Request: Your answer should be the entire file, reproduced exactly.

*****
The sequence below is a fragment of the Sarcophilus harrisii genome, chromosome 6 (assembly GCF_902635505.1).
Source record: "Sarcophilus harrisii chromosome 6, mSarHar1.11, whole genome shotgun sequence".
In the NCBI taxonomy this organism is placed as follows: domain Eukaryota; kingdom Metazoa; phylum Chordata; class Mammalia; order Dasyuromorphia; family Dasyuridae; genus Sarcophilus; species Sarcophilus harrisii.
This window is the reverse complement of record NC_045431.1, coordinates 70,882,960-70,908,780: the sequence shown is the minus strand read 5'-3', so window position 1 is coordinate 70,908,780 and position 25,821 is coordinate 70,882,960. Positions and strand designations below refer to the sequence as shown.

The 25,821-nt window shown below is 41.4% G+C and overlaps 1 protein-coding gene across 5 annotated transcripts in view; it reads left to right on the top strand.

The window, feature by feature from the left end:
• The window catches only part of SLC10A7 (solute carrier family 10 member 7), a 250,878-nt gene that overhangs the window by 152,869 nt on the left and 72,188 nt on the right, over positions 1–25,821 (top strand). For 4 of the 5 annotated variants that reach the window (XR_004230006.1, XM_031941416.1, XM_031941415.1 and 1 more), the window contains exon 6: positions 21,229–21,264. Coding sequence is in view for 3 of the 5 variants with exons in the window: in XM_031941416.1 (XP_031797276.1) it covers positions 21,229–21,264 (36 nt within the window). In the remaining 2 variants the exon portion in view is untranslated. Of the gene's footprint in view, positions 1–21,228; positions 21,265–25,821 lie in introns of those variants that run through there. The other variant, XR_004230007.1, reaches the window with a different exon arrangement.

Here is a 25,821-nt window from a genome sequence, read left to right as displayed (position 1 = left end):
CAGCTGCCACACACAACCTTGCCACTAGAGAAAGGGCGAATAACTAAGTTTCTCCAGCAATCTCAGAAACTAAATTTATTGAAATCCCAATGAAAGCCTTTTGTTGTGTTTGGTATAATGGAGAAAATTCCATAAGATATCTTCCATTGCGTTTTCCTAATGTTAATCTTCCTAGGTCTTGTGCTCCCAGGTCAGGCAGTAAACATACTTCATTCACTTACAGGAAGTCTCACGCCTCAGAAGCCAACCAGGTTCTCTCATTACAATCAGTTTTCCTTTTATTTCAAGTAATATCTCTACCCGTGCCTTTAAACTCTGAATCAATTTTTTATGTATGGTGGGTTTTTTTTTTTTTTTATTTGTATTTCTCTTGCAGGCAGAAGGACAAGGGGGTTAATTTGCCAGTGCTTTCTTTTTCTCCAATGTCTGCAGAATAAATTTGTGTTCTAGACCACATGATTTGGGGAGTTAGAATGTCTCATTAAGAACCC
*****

The sequence below is a fragment of the Sarcophilus harrisii genome, chromosome 6 (assembly GCF_902635505.1).
Source record: "Sarcophilus harrisii chromosome 6, mSarHar1.11, whole genome shotgun sequence".
In the NCBI taxonomy this organism is placed as follows: domain Eukaryota; kingdom Metazoa; phylum Chordata; class Mammalia; order Dasyuromorphia; family Dasyuridae; genus Sarcophilus; species Sarcophilus harrisii.
This window is the reverse complement of record NC_045431.1, coordinates 70,882,960-70,908,780: the sequence shown is the minus strand read 5'-3', so window position 1 is coordinate 70,908,780 and position 25,821 is coordinate 70,882,960. Positions and strand designations below refer to the sequence as shown.

The 25,821-nt window shown below is 41.4% G+C and overlaps 1 protein-coding gene across 5 annotated transcripts in view; it reads left to right on the top strand.

The window, feature by feature from the left end:
• The window catches only part of SLC10A7 (solute carrier family 10 member 7), a 250,878-nt gene that overhangs the window by 152,869 nt on the left and 72,188 nt on the right, over positions 1–25,821 (top strand). For 4 of the 5 annotated variants that reach the window (XR_004230006.1, XM_031941416.1, XM_031941415.1 and 1 more), the window contains exon 6: positions 21,229–21,264. Coding sequence is in view for 3 of the 5 variants with exons in the window: in XM_031941416.1 (XP_031797276.1) it covers positions 21,229–21,264 (36 nt within the window). In the remaining 2 variants the exon portion in view is untranslated. Of the gene's footprint in view, positions 1–21,228; positions 21,265–25,821 lie in introns of those variants that run through there. The other variant, XR_004230007.1, reaches the window with a different exon arrangement.

Here is a 25,821-nt window from a genome sequence, read left to right as displayed (position 1 = left end):
CAGCTGCCACACACAACCTTGCCACTAGAGAAAGGGCGAATAACTAAGTTTCTCCAGCAATCTCAGAAACTAAATTTATTGAAATCCCAATGAAAGCCTTTTGTTGTGTTTGGTATAATGGAGAAAATTCCATAAGATATCTTCCATTGCGTTTTCCTAATGTTAATCTTCCTAGGTCTTGTGCTCCCAGGTCAGGCAGTAAACATACTTCATTCACTTACAGGAAGTCTCACGCCTCAGAAGCCAACCAGGTTCTCTCATTACAATCAGTTTTCCTTTTATTTCAAGTAATATCTCTACCCGTGCCTTTAAACTCTGAATCAATTTTTTATGTATGGTGGGTTTTTTTTTTTTTTTATTTGTATTTCTCTTGCAGGCAGAAGGACAAGGGGGTTAATTTGCCAGTGCTTTCTTTTTCTCCAATGTCTGCAGAATAAATTTGTGTTCTAGACCACATGATTTGGGGAGTTAGAATGTCTCATTAAGAACCC